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The University of Southampton
Ocean and Earth Science, National Oceanography Centre Southampton

Marine Life Talk: Climate Change Science Seminar

2 August 2012
National Oceanography Centre Southampton

For more information regarding this seminar, please telephone National Oceanography Centre Southampton on +44 (0)23 8059 6666 .

Event details

Unfortunately, it's often difficult to differentiate the wheat from the chaff with regards climate change science. Too often, opinion is muddled with fact. Too often, climate change is viewed from within a political, or religious frame: a dogma that one may choose to identify oneself with, rather than an empirical fact.What's more, even among those who are comfortable that man-made climate change is a reality, there is a worrying lack of understanding about the fundamentals of climate change: how it happens, how we know it is happening, etc.

This talk will attempt to cut through a lot of the nonsense that surrounds the science of climate change and get down to the basics- how does climate change happen, has it happened before, and what has been happening since we've started burning fossil fuels - with the aim of giving people a grounding in climate science so that they can critically appraise the issue themselves. It will also try to address some of the common misconceptions about climate change and climate science.
Please Note:  This is a change to the talk schedule due to unforeseen circumstances, this talk will take place in the room next to the Charnock lecture room and his talk will not be available online. Dr Claudia Alt's, 'Weird and wonderful life at the Mid-Atlantic ridge' will now take place next month.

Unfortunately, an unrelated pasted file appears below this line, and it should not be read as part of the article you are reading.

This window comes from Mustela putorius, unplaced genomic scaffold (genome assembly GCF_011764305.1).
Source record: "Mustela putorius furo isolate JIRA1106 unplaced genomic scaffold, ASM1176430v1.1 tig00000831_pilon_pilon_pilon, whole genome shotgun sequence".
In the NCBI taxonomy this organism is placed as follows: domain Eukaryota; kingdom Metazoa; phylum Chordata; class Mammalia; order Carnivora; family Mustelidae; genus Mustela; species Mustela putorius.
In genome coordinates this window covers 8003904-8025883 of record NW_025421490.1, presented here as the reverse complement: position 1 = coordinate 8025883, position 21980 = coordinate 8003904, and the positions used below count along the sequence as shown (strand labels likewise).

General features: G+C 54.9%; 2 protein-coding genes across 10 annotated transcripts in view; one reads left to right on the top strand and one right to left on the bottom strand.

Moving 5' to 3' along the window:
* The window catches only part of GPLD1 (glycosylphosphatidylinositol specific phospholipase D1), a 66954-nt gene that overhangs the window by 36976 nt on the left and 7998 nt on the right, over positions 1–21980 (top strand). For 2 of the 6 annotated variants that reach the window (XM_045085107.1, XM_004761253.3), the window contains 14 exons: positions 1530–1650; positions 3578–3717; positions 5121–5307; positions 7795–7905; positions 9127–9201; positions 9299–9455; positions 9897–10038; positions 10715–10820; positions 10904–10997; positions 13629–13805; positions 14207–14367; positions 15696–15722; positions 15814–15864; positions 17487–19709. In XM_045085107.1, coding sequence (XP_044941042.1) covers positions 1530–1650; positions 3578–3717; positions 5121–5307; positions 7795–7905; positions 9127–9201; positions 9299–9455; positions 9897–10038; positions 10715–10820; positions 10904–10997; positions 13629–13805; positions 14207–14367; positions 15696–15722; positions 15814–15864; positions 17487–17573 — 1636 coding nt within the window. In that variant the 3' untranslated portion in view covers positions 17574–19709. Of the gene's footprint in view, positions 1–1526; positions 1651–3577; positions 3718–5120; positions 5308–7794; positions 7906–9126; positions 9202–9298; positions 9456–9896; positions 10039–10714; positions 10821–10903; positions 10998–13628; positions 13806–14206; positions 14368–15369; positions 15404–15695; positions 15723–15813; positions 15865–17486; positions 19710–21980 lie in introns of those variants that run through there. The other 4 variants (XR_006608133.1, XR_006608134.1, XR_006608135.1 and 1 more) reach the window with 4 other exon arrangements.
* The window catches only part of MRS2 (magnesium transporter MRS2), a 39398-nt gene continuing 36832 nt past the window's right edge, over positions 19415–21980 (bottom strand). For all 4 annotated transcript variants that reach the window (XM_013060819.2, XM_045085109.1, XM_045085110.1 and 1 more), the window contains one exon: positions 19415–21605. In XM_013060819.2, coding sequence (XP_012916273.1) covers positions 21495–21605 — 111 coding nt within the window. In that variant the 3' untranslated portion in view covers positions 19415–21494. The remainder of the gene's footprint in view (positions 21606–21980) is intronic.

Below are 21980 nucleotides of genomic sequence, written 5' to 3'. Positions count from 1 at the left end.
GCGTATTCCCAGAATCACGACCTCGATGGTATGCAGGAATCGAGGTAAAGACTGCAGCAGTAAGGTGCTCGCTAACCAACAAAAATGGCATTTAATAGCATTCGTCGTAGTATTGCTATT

Further information

This talk is open to members of the public, staff and students. Admission is free.

Visitors attending the talk should arrive at the National Oceanography Centre Southampton at 7.15pm to be met in Reception

The National Oceanography Centre Southampton can be reached via Dock Gate 4 (between Town Quay and Ocean Village).

The talks are accessible via stairs or a lift. Since the lift cannot be used in an emergency, evacuation of less able visitors is down the stairs via an evacuation chair. You are therefore required to notify us in advance of the presence of a wheelchair user or anyone with access issues likely to require use of an evacuation chair.

Speaker information

Michael Henehan,successfully completed his MSCi in Palaeontology and Evolution at the University of Bristol in 2009. He has been working on his PhD at the National Oceanography since then. His general research interests are Geochemistry and Palaeoclimate. In his PhD he is looking into methods of improving weather proxies for palaeoclimate. Among his achievements are the BBSRC-funded Summer studentship and the Nuttfield Studentship.

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